Do you know if your teenage students are paying attention? The obvious answer could be: Yes, I know they are not. However, let's see how we can interpret the signals of their faces and body to try to get them back.

Do you want you know if your students have understood what you have just explained?

Do you want you know if they are having fun or if they find the lesson appealing?

Just look at their faces and their body language and you'll know!

The power of observation is immense. Sometimes we are so concentrated on our own words and on our discourse that we forget the true protagonist of the learning process: the students. Sometimes we make such a big effort in order to get our ideas across that we are not aware of those that get lost along the way.

There may be many reasons for leaving someone behind without even noticing. It could be because they had a bad day at home, because they hadn't eaten enough and they are hungry, or maybe they ate too much and they are feeling sleepy. Perhaps, they may have had a terrible argument with their boyfriend or girlfriend, the sort of argument that only a teenager can have where it feels like the world is going to end.

It could also be that the theme they are reading about is not interesting enough, because they don't really like Justin Bieber any more. It could also be that the activities are too easy or too difficult. Or that they couldn't be with their best friend when working in pairs. They will probably be wondering about their WhatsApp or their next Instagram picture.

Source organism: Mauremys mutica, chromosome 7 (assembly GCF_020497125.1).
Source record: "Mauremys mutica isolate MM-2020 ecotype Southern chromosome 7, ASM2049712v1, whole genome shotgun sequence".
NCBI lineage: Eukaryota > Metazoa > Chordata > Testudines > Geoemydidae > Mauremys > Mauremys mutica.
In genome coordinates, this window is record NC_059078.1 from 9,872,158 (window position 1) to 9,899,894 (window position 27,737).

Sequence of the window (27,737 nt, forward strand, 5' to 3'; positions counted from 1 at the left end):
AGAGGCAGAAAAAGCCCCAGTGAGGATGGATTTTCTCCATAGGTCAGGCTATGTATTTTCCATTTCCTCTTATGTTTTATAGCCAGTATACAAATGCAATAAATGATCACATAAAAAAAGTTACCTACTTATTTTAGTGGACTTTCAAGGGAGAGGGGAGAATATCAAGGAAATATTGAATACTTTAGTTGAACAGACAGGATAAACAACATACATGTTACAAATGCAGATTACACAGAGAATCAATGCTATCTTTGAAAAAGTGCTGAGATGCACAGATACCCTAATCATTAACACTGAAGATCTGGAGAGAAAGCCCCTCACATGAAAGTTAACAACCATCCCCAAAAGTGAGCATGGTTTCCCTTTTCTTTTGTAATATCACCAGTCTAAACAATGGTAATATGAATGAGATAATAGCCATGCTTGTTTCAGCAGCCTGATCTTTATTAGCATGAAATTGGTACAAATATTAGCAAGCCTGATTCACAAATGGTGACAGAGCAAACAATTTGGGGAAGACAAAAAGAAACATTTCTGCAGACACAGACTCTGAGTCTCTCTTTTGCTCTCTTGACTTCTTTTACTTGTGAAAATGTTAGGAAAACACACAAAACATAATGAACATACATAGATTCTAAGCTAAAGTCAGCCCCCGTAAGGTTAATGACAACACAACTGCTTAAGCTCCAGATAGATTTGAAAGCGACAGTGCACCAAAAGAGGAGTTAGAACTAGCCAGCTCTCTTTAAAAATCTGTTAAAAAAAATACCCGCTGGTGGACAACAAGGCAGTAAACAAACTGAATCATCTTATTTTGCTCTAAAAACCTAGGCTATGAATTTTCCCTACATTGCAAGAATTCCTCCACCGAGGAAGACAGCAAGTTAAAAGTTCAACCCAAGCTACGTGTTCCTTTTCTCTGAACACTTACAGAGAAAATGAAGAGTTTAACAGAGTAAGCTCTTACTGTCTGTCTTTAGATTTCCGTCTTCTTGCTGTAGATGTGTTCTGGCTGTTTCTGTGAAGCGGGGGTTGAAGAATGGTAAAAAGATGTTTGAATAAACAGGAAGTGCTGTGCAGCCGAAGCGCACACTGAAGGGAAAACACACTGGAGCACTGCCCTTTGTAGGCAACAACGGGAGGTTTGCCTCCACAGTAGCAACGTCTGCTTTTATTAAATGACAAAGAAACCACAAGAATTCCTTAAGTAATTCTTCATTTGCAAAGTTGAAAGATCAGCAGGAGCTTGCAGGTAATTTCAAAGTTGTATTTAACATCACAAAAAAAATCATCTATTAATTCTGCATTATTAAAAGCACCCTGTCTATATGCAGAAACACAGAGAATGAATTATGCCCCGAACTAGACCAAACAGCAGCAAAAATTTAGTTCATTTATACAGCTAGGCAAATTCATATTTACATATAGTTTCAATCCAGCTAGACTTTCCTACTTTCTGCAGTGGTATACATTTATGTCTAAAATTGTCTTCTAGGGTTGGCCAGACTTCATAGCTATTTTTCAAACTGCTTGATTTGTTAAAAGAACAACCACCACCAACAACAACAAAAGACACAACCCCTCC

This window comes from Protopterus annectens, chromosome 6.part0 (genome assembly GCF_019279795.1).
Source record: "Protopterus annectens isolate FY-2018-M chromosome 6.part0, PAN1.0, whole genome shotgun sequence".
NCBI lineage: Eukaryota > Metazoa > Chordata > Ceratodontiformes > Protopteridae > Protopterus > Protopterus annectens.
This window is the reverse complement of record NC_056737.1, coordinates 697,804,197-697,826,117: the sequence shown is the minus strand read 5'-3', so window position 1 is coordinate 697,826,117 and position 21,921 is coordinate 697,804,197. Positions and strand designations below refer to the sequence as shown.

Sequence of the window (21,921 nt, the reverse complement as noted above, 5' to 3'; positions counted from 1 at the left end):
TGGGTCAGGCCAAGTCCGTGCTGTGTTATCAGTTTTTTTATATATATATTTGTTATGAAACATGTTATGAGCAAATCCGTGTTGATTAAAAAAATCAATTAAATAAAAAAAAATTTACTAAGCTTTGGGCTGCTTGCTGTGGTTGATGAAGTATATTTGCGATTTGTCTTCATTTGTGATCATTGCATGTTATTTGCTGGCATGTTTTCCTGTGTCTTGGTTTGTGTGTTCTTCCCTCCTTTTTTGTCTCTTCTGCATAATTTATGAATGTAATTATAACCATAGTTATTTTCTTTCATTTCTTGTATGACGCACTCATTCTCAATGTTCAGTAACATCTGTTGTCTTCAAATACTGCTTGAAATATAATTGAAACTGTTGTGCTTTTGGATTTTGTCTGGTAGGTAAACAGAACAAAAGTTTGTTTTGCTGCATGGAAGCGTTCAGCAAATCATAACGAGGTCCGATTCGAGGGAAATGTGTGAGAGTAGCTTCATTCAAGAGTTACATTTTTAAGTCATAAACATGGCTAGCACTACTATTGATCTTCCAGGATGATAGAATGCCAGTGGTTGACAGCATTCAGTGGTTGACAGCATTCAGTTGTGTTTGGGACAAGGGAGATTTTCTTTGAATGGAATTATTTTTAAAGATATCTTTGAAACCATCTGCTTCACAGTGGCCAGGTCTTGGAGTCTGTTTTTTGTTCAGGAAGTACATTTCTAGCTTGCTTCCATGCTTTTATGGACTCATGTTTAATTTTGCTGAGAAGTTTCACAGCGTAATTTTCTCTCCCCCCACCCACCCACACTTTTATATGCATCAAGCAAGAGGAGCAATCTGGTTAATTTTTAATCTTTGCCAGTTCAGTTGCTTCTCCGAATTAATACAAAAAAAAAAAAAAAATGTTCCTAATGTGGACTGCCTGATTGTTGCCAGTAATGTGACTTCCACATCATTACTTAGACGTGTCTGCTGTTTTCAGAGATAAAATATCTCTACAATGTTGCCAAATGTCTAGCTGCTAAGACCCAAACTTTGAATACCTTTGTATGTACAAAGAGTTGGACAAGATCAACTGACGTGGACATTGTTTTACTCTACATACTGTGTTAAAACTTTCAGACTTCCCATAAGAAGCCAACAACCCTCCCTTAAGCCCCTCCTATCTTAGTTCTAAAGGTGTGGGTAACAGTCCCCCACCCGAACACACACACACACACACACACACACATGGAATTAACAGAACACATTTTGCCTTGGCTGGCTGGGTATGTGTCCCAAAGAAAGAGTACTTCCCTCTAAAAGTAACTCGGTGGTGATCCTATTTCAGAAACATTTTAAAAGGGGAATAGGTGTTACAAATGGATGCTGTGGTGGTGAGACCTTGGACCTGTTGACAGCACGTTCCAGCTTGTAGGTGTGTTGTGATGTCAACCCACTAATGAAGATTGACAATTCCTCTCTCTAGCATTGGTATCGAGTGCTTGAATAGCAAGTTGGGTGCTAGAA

And we could identify an infinite number of reasons because they never stop surprising us. Whatever terrible or amazing things are going on in their intense teenage lives, the first step to deal with it is through observation. Observe their gestures, their facial expressions, their look, their smiles, their postures. Make a joke or say something nonsensical and watch their reactions. You'll see if they are paying attention or not.

From that point forward, taking into consideration that visual and emotional feedback, you'll start to make decisions on how to draw them back to a kind of learning state of mind or even lead them there for the first time.

It's not easy. I know. But we'll keep on trying because that's what we are there for: For them, although, sometimes, they won't even notice.

Ingrid Mosquera, PhD.

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